The main questions we will be examining throughout our analysis are: Was trichinopoly a specialized craft made by craftsmen or was it done in the home? Was it a masculine or feminine trade? And does the specific metal used affect the ease of production of the trichinopoly pieces? Our reconstructions of trichinopoly chains will be made from copper jewelery wire and silver-plated jewelery wire, depending what is available in local craft stores and within our range of affordability. We will be creating the chains based on instruction from hobby jewelerymaker Katie Gibson, who is experienced in 'viking knit', another name for the modern hobbyist form of trichinopoly chains, using her supplies and equipment. The main challenges we forsee in this project are the apparent lack of documentation of the original process of making trichinopoly chains, the low number of known samples of the chains, and the learning curve involved in working with metal. We will be doing most of the recreation work during the week of Congress at Uvic, while classes are not in session. This will vary slightly depending on our individual schedules, however we have each other's contact information and can arrange meetings as needed.
Bellingham H 1906. Annual Address. Journal of County Louth Archaeological Society 1(3): 5-14.
In his address to the County Louth Archaeological Society, Sir Henry Bellingham discusses the Ardagh Chalice, an antiquity of interest to the Irish reading audience. While Bellingham states that Ireland has a particular interest in the preservation of relics discovered in the region, it is the Ardagh Chalice that is of great interest to him. Bellingham then goes on to discuss the chalice in detail, including the design of the chalice, the metals used to manufacture the metal, inscriptions and animal forms, and two silver wire chains thought to be created by the process of Trichinopoly. Dated between the tenth and the early eleventh century, Bellingham points to the chalice as a motivational tool for continuing to study relics found within Ireland. With regard to the project, this article is useful because of its mention of Trichinopoly, its dating of the Ardagh Chalice, and its relative location in Ireland which can help us place the practice of Trichinopoly into a historical/archaeological context.
Petrie, G 1850-1853. On an Ancient Brooch found near Drogheda. Proceedings of the Royal Irish Academy 5: pp36-40
Dr. George Petrie discusses his find of an ancient brooch, or a fibula, belonging a Mr. Waterhouse of Dame-street. Petrie describes the brooch as consisting of two “peculiarities”; the brooch is made of copper and tin alloys rather than bronze and has an attached chain made of silver created by the process of Trichinopoly. These peculiarities are important, as they were not found in any other specimen at the time of this article’s publishing. Petrie goes on to say that this type of brooch design may be associated with Celtic art as well as the Moorish tribes of Africa and could also be associated with Irish Antiquity. Petrie assigns the date of manufacture between the eleventh and early twelfth century. Finally, as the brooch is a piece of early Irish art, Petrie calls for the brooch to be placed in a museum. This article is relevant to our project not only for its mention of Trichinopoly, but also for its mention of silver, which seems to be the metal of choice with regard to its manufacture. This article also ties in with the others in terms of dating and its location within Ireland.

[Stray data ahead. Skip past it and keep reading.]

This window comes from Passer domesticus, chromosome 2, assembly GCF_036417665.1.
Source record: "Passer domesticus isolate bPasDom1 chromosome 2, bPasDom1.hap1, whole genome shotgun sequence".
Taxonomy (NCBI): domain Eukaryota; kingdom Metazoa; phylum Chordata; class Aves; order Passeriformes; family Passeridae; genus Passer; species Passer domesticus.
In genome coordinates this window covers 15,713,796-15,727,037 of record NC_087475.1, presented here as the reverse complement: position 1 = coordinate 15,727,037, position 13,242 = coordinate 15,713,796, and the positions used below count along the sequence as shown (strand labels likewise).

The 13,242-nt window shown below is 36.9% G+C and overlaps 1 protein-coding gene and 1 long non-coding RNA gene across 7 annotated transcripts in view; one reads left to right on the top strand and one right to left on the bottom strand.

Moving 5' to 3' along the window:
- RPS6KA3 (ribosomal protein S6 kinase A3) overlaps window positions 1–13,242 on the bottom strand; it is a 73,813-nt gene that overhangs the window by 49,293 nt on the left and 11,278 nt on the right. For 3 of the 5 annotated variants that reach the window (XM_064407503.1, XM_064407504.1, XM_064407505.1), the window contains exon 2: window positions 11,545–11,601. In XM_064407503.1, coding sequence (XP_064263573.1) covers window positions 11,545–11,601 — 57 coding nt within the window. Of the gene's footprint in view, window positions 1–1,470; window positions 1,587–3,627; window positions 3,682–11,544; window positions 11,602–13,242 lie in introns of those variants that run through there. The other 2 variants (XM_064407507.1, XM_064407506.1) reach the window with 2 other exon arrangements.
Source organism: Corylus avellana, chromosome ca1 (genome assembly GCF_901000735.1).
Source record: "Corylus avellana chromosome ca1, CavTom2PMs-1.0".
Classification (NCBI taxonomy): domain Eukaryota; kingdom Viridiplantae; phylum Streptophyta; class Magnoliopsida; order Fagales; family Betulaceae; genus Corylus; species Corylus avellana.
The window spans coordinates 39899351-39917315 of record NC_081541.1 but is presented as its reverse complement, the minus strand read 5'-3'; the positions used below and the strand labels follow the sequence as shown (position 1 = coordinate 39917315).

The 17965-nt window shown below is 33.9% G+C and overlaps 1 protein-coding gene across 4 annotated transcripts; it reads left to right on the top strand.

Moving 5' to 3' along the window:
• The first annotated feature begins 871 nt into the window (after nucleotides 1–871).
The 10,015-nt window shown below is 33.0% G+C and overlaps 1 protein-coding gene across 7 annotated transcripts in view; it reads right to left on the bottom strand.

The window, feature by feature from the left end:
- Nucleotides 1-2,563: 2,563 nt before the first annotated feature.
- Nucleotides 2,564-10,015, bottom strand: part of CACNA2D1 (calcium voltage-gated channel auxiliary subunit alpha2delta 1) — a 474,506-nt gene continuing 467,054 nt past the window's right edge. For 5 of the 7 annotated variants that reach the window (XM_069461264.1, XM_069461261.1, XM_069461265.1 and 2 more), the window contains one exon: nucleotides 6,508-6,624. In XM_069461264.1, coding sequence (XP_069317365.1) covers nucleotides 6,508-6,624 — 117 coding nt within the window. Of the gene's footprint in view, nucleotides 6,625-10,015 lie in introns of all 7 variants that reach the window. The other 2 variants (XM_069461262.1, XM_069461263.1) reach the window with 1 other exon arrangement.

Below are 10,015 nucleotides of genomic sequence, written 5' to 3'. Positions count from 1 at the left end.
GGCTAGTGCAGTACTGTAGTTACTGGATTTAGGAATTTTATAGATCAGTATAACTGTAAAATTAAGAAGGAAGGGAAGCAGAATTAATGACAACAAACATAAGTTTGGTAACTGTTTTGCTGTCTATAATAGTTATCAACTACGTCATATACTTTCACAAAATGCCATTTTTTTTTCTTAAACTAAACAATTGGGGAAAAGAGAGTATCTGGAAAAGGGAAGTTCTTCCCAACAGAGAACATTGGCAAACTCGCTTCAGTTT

Richardson, H 1980. Derrynavlan and Other Early Church Treasures. The Journal of Royal Society of Antiquaries in Ireland 110: 92-115
In this paper, Richardson describes to finding of the Derrynavlan treasure, which the author classifies as early Christian Irish art. Richardson goes on to describe each of the treasures, providing illustrations as well as historical context as to the manufacture and the uses for each one. The Silver Scourge, discovered with the Trewhiddle Chalice is of particular interest to our project, as it is a silver chain created through Trichinopoly. Richardson goes on to mention that Trichinopoly was also discovered at the base of Ardagh Chalice and with the Tara Brooch. This article is useful to our project because in addition to the dating of the artefact, the historical discussion of art styles and manufacturing methods within a historical context would be of help to us as well.
Somerville O 1993. Kite-Shaped Brooches. The Journal of Royal Society of Antiquaries in Ireland 123: 59-101
Somerville compares and contrasts twelve different brooches, discussing possible parallels in terms of style and construction, in addition to determining which time period they may have been manufactured in (Irish, Viking, Christian). Somerville discusses each brooch in detail, including designs, inscriptions, measurements, and manufacture methods, using illustrations to give a better idea of what each brooch looks like. Finally, the author goes on the order the brooches chronologically. A point of interest in the article is the mention of Trichinopoly chains, which was discovered with the number eleven brooch and may have been associated with a few others. Somerville states that one of the Derrynavlan treasures, a paten, also possessed a Trichinopoly chain, as was dated within the eighth century. This article is important to our project because of its dating of paten with the Trichinopoly chain and its implication that knitted wire might have been used with other brooches as well. Somerville also associates the brooch with other Trichinopoly-related artefacts, which helps us with dating and with context.
-N'Donna and Dylyn
-N'Donna and Dylyn